The Uplift Mofo Party Plan
EMI Records, 1987
REVIEW BY: Christopher Thelen
ORIGINALLY PUBLISHED: 01/20/2005
The atmosphere surrounding The Uplift Mofo Party Plan, the third album from funk rockers Red Hot Chili Peppers, could easily be summed up with a quote from Charles Dickens: "It was the best of times, it was the worst of times."
In terms of the best, Anthony Kiedis and crew -- the only time the "classic" line-up actually appeared on record together -- finally sounded like they were getting an idea of where they wanted to go musically. Many of the resulting tracks were the most approachable the group had done to that stage in their career.
But the band was being ripped apart by drugs. Guitarist Hillel Slovak would die of an overdose after the release of this album, and drummer Jack Irons would flee the band as a result. Kiedis and bassist Flea were in the throes of their own habits, and it would take Slovak's death before they each finally became clean.
While The Uplift Mofo Party Plan has some of the group's best music to this point, there is still an air of adjustment to the disc - not surprising, since the group kept changing around band members, and regrettably would have to do the same on their next disc Mother's Milk. Still, this is a surprisingly good disc.
There is something to be said for the lead weight-like slam of the chorus on "Me And My Friends," the song that really shows me that the Chili Peppers had grown as a group. (It's been years since I listened to Freaky Styley, and I didn't have the energy to dig it out of the Pierce Memorial Archives.) Here, now, was a band who were not only musically in tune with each other, but sounded like they were having some fun. Tracks like "Skinny Sweaty Man" and "No Chump Love Sucker" back up this belief.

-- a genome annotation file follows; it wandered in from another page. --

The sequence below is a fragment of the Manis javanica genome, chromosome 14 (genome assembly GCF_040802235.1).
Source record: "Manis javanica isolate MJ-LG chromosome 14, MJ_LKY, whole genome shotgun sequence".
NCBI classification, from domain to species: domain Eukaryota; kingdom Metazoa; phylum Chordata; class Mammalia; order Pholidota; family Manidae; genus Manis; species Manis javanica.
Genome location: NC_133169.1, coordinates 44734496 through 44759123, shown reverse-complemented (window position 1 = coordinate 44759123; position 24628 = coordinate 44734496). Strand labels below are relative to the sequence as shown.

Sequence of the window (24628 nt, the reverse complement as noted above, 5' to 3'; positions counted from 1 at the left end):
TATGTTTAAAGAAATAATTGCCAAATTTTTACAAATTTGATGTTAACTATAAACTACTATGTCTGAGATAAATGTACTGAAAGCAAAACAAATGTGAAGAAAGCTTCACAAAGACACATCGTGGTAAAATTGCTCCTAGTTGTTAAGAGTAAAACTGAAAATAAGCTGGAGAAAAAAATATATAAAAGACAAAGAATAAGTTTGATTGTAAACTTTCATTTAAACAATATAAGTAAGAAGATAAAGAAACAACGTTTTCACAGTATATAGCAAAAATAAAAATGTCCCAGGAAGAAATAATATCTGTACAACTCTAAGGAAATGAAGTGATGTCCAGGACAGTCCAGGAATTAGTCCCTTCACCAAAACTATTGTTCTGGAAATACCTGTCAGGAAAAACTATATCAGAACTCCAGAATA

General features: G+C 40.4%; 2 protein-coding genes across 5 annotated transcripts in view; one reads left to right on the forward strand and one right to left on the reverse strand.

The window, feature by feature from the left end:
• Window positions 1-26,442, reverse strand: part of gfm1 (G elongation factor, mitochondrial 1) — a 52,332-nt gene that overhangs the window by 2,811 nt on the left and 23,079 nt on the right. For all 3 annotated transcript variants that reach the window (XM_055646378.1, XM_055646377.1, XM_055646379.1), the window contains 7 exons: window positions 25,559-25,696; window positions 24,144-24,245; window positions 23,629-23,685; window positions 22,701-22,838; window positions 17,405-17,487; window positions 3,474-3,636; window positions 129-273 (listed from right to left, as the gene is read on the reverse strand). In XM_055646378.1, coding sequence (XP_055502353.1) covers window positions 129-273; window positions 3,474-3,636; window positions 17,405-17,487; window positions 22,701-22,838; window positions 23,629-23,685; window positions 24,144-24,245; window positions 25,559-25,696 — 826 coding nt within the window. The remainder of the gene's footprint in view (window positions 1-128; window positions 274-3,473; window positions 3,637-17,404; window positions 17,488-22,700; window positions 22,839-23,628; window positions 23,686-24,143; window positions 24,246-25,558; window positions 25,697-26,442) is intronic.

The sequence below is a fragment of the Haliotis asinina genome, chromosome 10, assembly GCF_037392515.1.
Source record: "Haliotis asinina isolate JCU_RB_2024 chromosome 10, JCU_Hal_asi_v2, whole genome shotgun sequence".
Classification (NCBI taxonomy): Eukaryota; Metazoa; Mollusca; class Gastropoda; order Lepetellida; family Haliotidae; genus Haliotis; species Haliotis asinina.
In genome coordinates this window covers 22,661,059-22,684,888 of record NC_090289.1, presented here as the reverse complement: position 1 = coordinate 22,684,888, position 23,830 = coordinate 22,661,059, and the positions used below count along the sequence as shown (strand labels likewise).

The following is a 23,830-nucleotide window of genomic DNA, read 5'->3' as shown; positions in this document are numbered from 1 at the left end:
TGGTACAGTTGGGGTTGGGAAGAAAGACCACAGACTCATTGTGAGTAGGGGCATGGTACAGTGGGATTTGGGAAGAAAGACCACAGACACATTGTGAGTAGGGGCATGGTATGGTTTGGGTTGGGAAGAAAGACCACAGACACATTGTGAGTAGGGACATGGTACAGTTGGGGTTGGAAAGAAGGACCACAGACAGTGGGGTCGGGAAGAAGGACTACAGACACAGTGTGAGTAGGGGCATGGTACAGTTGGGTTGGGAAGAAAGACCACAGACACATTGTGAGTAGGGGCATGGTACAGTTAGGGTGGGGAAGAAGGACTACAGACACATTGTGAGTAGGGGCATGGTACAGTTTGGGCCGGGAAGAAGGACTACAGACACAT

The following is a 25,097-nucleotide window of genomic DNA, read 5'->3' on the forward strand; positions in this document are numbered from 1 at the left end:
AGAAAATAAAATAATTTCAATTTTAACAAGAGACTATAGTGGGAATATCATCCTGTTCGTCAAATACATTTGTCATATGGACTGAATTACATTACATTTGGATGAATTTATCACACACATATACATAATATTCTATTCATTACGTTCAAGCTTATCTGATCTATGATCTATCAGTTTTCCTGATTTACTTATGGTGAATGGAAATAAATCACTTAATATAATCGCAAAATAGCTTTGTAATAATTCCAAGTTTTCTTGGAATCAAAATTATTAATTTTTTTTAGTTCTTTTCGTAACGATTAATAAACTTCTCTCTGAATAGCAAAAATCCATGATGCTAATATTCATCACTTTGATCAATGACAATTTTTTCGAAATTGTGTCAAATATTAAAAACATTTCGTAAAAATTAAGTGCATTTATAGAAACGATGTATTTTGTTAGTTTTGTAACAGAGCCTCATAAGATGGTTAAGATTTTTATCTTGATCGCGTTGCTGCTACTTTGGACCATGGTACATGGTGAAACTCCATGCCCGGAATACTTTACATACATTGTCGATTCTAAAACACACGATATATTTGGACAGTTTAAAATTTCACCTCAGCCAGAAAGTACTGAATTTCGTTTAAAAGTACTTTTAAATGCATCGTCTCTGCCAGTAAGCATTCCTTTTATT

The album is also notable for what could easily be considered their first "hit," per se: "Behind The Sun," a song I remember getting a decent amount of airplay when I first started in college radio. It's rare that a song can be both solid musically and be loose conceptually - okay, that sounds confusing when you read it in print, but just put the song on, and discover what I mean.
Yet there are times the group seems to backslide a bit. The album opens up slowly with "Fight Like A Brave" and "Funky Crime". The problem with "Fight Like A Brave" isn't in the song itself, but the lack of development it has. Maybe if a little more rhythm had been thrown into it, or the group had even attacked this one at break-neck speed, it could have been a more powerful track. On the other hand, "Funky Crime" just never seems to get off the ground. And the less said about their take on Dylan's "Subterranean Homesick Blues," the better.
Also worth noting on this disc is "Special Secret Song Inside" -- now re-labeled on the re-issues under its better-known title "Party On Your Pussy." Three words: waste of time. This is one to keep away from the kiddies.
For all of the weaknesses, though, the Chili Peppers came through The Uplift Mofo Party Plan seeming like they knew where they wanted to take their music, and there was more than ample proof of that on this disc. The band, indeed, would hit that goal on Mother's Milk -- but not without more than a dose of tragedy.